Caboose fishing at Myrtle Beach
On memorable fishing trips in late September and early October, my Daddy and I had our own special place.By Lib Richards
I grew up in Wilmington, N.C., in a railroad family. My grandfather, William Gray “Captain Buck” Evans, was an engineer for the Atlantic Coast Line. My father, William Blackwell “Captain Bill” Evans, was a conductor who had over 50 years of service with the railroad. My brother, William Gray “Snookie” Evans II, was a timber and tie lumber purchasing agent, and his wife, Maxine Pittman Martin, was a secretary. The three men were featured in the Atlantic Coast Line publication for serving the railroad for over 100 years combined.
We lived at 219 Nun St., on the corner of Third and Nun, in an historic house, the old “Green Family Mansion.” We were only blocks from the trolley line that ran through overarching trees covered with Spanish moss, over a long wooden trestle across the sound to Station One at Wrightsville Beach. The trestle would sway as the trolley car passed over — really scary at night. There at the beach were the Lumina Dance Hall and Beach Club, the Carolina Yacht Club, and Johnny Mercer’s pier.
Daddy was tall and slim with curly black hair. He had a slightly stern but kind expression. He loved to read, to collect and swap guns, and to work on trains. He would always bring home gifts, large or small, from town or from train trips. He would often take me with him on short train trips. I got to ride in the engine with my grandfather and pull the whistle for crossings and mailstops. A few clinkers (bits of coal from the fire box) never bothered me. My “job” was in the baggage car. While being held at the waist as I leaned out the window, I would hang mail bags on posts as the train slowed. Once when we were carrying a shipment of gold with an armed guard, I was allowed only to peak into the baggage car that day.
I am now 86, and I remember several wonderful fishing trips with Daddy to Myrtle Beach, S.C. He would have the train park a caboose on an unused siding near an old gray wooden hotel. The hotel was the only building in the area at the time. From the caboose it was a short walk through sand dunes and sea oats to virgin beach and the sparkling ocean. There were no houses on the oceanfront, and in late September and October there were no people on the beach.
In Wilmington we would pack up my father’s Model-T with supplies and then drive down to that caboose, where we would live during those trips. We took a large metal box that hinged on top and had a spigot for ice melt water on the bottom. This held a 20-pound block of ice, a pat of butter, a glass quart of milk, a slab of bacon, a dozen eggs, and a large hunk of yellow cheese. Other supplies included crackers, a long loaf of bread, fruit, a bag of pecans, two metal bottle carriers each holding six glass bottles of Coke, toilet paper, a cake of Octagon soap, two towels and washcloths, two plates and cups, knives and forks, a butcher knife, cutting board, and a metal box of matches. Driftwood provided fuel for the stove. Clothes and utensils dried in the sun after being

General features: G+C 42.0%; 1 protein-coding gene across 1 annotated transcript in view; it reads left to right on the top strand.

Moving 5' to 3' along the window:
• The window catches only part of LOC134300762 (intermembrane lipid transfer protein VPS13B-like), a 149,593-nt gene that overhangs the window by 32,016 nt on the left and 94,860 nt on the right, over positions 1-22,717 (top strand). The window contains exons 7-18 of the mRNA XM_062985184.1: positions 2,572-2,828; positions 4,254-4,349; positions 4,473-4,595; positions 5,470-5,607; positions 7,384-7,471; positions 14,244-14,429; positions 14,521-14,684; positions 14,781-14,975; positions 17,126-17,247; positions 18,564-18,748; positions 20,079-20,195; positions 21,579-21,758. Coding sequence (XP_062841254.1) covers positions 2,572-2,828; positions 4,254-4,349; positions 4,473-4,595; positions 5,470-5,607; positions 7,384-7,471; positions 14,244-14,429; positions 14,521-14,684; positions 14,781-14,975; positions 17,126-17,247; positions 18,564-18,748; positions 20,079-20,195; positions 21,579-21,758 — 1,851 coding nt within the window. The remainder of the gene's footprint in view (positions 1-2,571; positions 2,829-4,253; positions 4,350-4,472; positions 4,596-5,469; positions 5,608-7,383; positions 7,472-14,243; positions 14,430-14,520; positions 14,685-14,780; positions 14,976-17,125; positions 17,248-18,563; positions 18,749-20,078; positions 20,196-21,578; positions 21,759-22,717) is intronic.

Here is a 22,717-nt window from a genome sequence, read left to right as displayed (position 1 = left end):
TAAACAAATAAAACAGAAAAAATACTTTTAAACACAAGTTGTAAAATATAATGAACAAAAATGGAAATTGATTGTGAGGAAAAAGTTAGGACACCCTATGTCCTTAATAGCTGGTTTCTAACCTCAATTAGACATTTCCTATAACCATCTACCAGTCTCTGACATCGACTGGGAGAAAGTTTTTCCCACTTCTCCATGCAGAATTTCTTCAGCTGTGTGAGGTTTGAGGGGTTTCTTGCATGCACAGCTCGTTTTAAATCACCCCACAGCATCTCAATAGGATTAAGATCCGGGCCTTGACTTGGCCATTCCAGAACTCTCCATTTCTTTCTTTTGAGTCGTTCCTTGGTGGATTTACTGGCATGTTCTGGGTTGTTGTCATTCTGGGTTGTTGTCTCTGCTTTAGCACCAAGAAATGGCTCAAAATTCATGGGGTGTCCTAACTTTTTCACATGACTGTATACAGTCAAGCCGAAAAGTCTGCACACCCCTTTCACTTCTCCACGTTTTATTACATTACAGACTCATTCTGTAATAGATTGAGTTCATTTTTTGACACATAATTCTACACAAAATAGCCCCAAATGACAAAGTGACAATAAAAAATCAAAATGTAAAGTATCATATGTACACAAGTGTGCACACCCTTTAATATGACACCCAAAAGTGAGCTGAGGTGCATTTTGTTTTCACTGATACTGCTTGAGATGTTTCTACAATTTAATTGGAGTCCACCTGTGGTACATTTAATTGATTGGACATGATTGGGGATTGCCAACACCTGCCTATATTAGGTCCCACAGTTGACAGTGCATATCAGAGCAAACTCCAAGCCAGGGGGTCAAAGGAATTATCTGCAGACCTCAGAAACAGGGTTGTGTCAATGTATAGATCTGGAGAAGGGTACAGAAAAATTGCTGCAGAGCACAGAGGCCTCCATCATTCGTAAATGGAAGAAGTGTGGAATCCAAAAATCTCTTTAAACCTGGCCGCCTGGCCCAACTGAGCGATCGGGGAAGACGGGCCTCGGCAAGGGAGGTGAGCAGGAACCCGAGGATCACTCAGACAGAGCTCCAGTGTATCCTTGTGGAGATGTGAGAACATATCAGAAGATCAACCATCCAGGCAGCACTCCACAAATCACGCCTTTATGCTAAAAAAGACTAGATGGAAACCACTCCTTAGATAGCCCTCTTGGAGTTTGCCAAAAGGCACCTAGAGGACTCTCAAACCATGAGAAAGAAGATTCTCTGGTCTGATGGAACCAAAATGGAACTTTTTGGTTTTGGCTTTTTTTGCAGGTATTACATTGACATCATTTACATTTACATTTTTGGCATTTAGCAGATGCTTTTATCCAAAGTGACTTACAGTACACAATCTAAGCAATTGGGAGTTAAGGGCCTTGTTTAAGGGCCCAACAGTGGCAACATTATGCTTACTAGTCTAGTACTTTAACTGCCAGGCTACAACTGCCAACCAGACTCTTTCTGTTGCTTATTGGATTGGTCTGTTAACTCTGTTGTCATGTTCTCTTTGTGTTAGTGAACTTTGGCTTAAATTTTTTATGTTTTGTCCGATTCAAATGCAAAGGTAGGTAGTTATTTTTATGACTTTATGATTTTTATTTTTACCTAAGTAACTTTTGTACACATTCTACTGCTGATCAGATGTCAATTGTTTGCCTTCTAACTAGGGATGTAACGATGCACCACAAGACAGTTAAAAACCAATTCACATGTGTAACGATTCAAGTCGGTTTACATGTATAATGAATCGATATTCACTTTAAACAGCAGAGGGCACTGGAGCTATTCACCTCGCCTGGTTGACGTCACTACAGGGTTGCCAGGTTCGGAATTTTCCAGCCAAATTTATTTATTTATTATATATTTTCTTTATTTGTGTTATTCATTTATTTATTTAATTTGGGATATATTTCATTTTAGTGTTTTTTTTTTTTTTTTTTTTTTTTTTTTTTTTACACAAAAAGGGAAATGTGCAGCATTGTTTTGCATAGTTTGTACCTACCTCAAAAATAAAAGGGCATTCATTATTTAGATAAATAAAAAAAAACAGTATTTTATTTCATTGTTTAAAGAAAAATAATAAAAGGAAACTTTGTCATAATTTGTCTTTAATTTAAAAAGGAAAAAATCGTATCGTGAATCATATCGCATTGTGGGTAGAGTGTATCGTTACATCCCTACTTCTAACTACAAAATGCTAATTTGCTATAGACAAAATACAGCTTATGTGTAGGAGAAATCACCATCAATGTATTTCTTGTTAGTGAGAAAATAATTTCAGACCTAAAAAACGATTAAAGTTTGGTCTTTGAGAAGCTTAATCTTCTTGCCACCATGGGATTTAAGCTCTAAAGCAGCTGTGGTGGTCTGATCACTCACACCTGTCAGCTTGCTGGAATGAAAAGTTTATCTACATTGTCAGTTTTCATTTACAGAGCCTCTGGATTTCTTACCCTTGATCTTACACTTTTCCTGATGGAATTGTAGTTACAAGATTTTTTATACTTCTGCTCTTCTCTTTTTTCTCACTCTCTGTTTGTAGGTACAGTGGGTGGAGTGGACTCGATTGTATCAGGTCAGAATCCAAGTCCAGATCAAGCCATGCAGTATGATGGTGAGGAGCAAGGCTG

scrubbed with ocean water and sand. In addition we packed several books for me, extra clothes, bathing suits, toiletries, a folding cot, three army blankets, an iron skillet, a huge bag of salt, a wooden barrel and lid, a pistol, a hunting knife, and Daddy’s lantern and fishing equipment. Daddy used his railroad lantern so we could read at night, and he smoked a pipe with honey roasted tobacco to keep the “skeeters” and “no see’ems” away.
One of the army blankets was to cover the ice chest as additional insulation; another was for my father, and the third was for me to roll up in on the beach when I was tired and my father was fishing by lantern light. In the caboose I slept on the cot with my brother’s old Indian blanket. (Daddy was concerned that I might fall out of the bunk bed.)
On each trip we fished and picnicked for several days and nights until our ice and food ran out. I would enjoy the surf and collecting the sea shells that were everywhere. There were sand dollars, conchs, scotch bonnets, angel wings, and olive shells. The stars were spectacular, and the sunsets were beautiful.
One morning, while it was still dark, Daddy shook me and said, “Lis
ten, Sis!” We could hear the sea gulls screeching. Daddy said, “Get up and dress. The blues are running!” We grabbed a slice of bread and cheese and a Coke and hurried to the beach. We fished until neither of us could cast again. The blues were so thick in a feeding frenzy that the waves were silver with them and with the smaller fish trying frantically to escape. I was using a small pole and a Hopkins lure, and I caught a fish with every cast. It was quite a fight to land them, so I tired fairly soon. Daddy fished and fished
and had an enormous catch that he would clean and salt before dark. The large bag of salt and barrel were used to pack our catch, and my father would ship it by rail to my grandparents, Gertrude Baker Dunn and John Edward Dunn, in St. Albans, W. Va.
Afterwards we packed our gear, shells and the barrel of fresh salted fish into the Model-T and headed for home. On the way, I thought of how good it was on our “caboose fishing” trip. But I knew most of all how great it was being with my father and having his undivided attention.